Find information on common issues.
Ask questions and find answers from other users.
Suggest a new site feature or improvement.
Check on status of your tickets.
Ranking is calculated from a formula comprised of user reviews and usage statistics. Learn more ›
Share this resource:
By Gerhard Klimeck
View Presentation (SWF)
Licensed according to this deed.
Powered by ...
Write a review
Quincy Leon Williams
@ 08:37 PM on 29 Feb, 2012
5.0 out of 5 stars
I really appreciated the detailed overview of classical and quantum mechanics. I think it helped me understand some of the later material presented on quantum dots. I also appreciate the clear definition of a quantum dot. I am still unsure how modeling an 80nm particle will enable us to engineer atoms, maybe some more information on characterization of quantum dots based on growth technique should be added.
Report abuse |
@ 04:36 PM on 22 Nov, 2010
4.0 out of 5 stars
First off, I would like to say the presentation helped me to understand the nature of quantum dots. it offers an important insight about the true nature of quantum dots as a potential confinement of electrons. The presentation started a bit slow explaining the basics of waves and the dual nature of electrons. I felt that these basic were not necessary for me since i took a number of course about waves. i also took a number of course about quantum mechanics, which also reduced the importance of the explanation about the dual nature of electrons. On the other hand these parts are important as a foundation for people who are unfamiliar with these fields. I enjoyed the perspective of quantum dots as confinements. It was very easy to understand but very hard to explain to others. I would like to thank you for this wonderful presentation
@ 05:51 PM on 26 Apr, 2009
the presentation was helpful to me…………… however im being honest here and saying my likes and dislikes.
1. the language and style of the talk was clear and easy
2. the slides and the animations used was brilliant.
3. the application of the quantum dots was told in a fantastic and the most simplistic way i have ever seen.
4. the description and examples of the NEMO-3D was so good that and also the electronics wave functions visualization was unbeleivably great.
1. the initial part was too long for me and i was waiting when the actual talks regarding quantum dots will start.
2. i expected some detailed information about the growth process or any one of the growth process. also i was wanting that there will be some animation regarding these so in order to make the visualization easy.
3. finally as the name of the presentaion was quantum dot i thought i would see the detailed E-K diagrams, density of states diagram also the 3D animations differentiating DOT, WELL, WIRE and the confinements.so i guess the name should have been modeling or simulating quantum dots or something like that.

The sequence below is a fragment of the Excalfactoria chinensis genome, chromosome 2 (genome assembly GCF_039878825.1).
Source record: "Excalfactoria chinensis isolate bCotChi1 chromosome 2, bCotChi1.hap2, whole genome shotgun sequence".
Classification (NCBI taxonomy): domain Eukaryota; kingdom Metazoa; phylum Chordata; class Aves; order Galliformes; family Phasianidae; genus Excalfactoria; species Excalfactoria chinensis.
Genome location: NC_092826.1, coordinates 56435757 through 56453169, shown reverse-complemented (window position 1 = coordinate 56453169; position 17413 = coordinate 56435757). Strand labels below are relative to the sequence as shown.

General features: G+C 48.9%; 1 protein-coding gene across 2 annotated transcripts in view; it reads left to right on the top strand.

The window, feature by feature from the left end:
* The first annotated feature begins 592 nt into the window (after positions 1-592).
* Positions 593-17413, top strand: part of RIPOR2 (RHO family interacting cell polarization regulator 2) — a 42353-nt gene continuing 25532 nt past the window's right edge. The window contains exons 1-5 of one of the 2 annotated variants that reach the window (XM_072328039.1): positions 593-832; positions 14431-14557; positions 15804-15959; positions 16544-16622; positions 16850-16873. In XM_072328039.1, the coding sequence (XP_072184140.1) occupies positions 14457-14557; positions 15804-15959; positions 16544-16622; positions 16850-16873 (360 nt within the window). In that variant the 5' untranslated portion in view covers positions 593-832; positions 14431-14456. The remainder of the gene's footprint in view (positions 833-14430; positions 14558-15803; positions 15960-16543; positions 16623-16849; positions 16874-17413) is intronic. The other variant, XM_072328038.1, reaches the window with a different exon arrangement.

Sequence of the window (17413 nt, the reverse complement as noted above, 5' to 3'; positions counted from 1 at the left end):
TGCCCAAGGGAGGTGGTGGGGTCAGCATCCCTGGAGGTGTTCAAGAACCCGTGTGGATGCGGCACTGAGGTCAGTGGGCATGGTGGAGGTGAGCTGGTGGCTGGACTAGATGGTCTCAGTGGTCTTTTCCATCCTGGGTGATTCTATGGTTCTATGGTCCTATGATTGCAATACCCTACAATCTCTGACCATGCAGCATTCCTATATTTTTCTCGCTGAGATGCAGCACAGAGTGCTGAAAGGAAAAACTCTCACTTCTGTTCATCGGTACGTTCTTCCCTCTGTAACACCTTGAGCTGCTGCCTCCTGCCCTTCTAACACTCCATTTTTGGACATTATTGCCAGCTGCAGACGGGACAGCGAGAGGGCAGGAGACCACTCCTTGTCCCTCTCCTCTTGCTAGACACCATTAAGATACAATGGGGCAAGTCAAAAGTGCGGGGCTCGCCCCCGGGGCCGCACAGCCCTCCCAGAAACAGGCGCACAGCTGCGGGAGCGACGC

overall though i was looking for detailed info on quantum dots but i got something else which was absolutely facinating for me. i would like to give 9.5 out of 10.
Mario Cyril Pinto
@ 04:18 AM on 03 Oct, 2008
@ 12:21 PM on 23 Jan, 2008
Finally, I can grasp the visual image of Qdots with the visualisation of the simulation result.
@ 05:19 PM on 29 Mar, 2007
@ 04:06 PM on 05 Jul, 2006
This was a pretty fascinating presentation. Quantum mechanics and its effects on nanoscale systems is a huge research interest for me, so I was glad to find a presentation that not only discusses particle-wave duality and nanostructures but also gives a lengthy discussion on very real, current research in quantum mechanics. The section on quantum dots seemed short, but the research section supplements it nicely. The subject matter is complex, but the presenter’s light-hearted attitude (the pain pointer, “Quantum WHAT?â€?, etc.) makes it all go down smooth and makes the viewer both not feel bad for falling behind and feel encouraged to go back and try to understand.
Usually I try to be critical when I write these comments, but I have nothing to add or complain about – a fascinating topic strongly backed up by clear slides and audio delivered by a speaker who is clearly comfortable with and knowledgeable in the subject matter. I hope to find more information on NEMO as I explore more of the Nanohub website – it sounds like a very promising program.
@ 07:51 AM on 31 May, 2006
A rather easy to understand review of history of quantum theory, and q dots. I finally understood what baffled me in undergrad years almost 24 years ago.
nanoHUB.org, a resource for nanoscience and nanotechnology, is supported by the National Science Foundation and other funding agencies.